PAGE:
Kara Mallizzio, University of Wisconsin-River Falls
Download PDF (202 kb)

It is no secret that one of the biggest issues teachers everywhere deal with is getting students’ attention. And if teachers are not getting, and keeping students’ attention, then students are not learning. So how does one captivate a disinterested audience? Humor. At least this is one tactic suggested by numerous educators to encourage students to be more attentive in class. But does it really work?

What is Humor in the Classroom?

The teaching practice of humor is when a teacher chooses to take a more comical and light-hearted approach to teaching as a tool to educate students. By using humor, educators hope to relax, relate, and connect with students; therefore, making the process of learning fun and easy. Humor can be used in a number of different ways while teaching. There are many common humor practices used by teachers, among them are: funny stories, funny comments, jokes, puns, cartoons, pictures, movie clips and silly outfits or costumes (Hellman, 2007, p. 37). These tools not only engage students, but also help them make life long connections. Humor can be used connect unknown material to something relatable.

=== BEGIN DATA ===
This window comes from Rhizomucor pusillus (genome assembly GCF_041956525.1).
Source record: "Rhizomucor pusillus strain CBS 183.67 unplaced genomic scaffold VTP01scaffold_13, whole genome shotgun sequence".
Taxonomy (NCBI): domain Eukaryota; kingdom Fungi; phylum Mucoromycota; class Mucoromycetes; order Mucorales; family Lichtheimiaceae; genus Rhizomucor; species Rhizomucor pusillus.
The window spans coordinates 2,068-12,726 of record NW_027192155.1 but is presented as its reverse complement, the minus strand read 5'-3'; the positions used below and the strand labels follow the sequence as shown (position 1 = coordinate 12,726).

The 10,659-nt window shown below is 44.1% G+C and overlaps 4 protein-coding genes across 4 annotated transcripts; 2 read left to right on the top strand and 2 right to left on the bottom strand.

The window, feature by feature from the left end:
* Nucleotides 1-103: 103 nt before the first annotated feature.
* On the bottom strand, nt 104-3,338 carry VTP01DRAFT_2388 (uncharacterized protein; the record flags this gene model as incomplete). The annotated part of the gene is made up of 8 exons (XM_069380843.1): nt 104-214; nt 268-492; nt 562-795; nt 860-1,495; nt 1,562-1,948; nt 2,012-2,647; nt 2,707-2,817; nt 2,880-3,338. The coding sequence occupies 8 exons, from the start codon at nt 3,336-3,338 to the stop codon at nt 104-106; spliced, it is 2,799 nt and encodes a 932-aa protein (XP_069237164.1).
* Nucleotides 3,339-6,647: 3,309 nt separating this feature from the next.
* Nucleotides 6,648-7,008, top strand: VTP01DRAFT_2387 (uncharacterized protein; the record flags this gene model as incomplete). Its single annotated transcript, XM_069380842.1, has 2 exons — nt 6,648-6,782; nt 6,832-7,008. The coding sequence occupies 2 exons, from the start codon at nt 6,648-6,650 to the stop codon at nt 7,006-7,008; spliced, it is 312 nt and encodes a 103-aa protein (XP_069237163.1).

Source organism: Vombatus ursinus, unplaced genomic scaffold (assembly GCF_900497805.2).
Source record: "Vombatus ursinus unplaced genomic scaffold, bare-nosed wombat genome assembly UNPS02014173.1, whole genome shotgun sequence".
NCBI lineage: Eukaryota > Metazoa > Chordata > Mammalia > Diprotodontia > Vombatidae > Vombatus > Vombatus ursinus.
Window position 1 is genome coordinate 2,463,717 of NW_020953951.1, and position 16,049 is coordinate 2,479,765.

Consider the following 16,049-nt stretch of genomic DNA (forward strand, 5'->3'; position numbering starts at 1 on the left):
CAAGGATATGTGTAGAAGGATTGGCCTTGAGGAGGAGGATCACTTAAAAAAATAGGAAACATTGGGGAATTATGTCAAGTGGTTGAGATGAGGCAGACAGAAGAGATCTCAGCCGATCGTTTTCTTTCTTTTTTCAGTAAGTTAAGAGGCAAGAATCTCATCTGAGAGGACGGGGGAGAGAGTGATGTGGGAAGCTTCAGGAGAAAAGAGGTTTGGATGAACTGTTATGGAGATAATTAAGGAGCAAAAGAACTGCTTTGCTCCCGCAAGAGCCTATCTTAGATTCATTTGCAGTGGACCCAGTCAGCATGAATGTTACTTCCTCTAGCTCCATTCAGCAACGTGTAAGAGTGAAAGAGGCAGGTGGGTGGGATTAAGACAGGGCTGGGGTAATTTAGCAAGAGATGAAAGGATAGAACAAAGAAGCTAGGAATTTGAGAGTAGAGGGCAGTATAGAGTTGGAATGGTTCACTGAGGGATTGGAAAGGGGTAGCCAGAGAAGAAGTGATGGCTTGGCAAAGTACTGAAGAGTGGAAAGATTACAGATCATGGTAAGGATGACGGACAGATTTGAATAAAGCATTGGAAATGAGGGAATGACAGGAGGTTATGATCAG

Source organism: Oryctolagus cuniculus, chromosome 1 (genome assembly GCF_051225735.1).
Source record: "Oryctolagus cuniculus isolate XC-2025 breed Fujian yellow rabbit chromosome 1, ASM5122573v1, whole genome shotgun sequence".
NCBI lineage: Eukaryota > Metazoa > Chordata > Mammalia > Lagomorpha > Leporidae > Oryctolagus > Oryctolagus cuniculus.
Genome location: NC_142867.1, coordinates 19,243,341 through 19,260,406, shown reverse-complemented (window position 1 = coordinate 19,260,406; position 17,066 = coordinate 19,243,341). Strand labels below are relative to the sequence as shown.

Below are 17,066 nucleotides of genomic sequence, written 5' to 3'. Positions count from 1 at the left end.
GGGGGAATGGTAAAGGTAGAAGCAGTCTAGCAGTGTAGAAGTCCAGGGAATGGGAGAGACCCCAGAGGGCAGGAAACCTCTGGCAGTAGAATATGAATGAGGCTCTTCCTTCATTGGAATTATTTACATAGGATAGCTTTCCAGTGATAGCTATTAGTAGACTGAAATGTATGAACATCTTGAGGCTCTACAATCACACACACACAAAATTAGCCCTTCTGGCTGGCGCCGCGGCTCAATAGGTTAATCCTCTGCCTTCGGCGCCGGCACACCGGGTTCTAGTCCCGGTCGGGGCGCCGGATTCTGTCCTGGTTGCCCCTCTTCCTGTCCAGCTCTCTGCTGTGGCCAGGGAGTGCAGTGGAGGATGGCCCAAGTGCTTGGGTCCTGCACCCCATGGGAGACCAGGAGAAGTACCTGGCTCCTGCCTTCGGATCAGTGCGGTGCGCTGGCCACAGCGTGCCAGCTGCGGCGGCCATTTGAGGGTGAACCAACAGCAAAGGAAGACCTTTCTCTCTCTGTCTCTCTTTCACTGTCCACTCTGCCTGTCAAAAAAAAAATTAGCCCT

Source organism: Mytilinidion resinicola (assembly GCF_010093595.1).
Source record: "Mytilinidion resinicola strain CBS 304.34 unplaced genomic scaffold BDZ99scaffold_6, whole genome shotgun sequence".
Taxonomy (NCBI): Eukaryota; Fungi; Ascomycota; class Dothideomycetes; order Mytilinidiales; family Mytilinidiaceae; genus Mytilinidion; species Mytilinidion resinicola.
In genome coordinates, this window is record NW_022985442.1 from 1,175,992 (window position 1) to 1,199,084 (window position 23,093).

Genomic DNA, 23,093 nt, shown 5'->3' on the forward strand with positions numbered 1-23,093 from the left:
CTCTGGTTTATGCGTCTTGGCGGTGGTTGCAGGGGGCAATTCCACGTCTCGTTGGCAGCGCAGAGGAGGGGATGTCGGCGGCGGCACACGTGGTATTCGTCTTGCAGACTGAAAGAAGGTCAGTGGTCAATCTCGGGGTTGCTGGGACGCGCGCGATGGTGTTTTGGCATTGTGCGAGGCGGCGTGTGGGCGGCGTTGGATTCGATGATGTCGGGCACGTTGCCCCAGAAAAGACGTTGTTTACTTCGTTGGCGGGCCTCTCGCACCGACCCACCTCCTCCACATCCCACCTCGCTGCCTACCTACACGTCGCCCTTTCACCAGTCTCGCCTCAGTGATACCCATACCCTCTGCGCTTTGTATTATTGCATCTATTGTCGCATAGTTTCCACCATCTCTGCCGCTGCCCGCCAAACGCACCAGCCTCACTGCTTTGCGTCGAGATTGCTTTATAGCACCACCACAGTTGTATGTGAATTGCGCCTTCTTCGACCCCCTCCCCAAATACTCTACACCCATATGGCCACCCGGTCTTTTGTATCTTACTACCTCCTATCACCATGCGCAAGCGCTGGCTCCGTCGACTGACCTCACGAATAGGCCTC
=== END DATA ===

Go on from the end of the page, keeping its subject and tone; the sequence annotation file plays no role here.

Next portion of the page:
What are the Benefits?

Besides making learning more enjoyable, humor has many benefits that are not quite as obvious. First there are psychological effects produced as a result of this practice. “…humor and laughter have been shown to reduce anxiety, decrease stress, enhance self-esteem, and increase self-motivation” (Garner, 2006, p.177). Under these conditions there is a very great possibility for learning. The more relaxed and confident a student is, the more likely they will be willing to engage and participate in not only learning, but also interacting in class.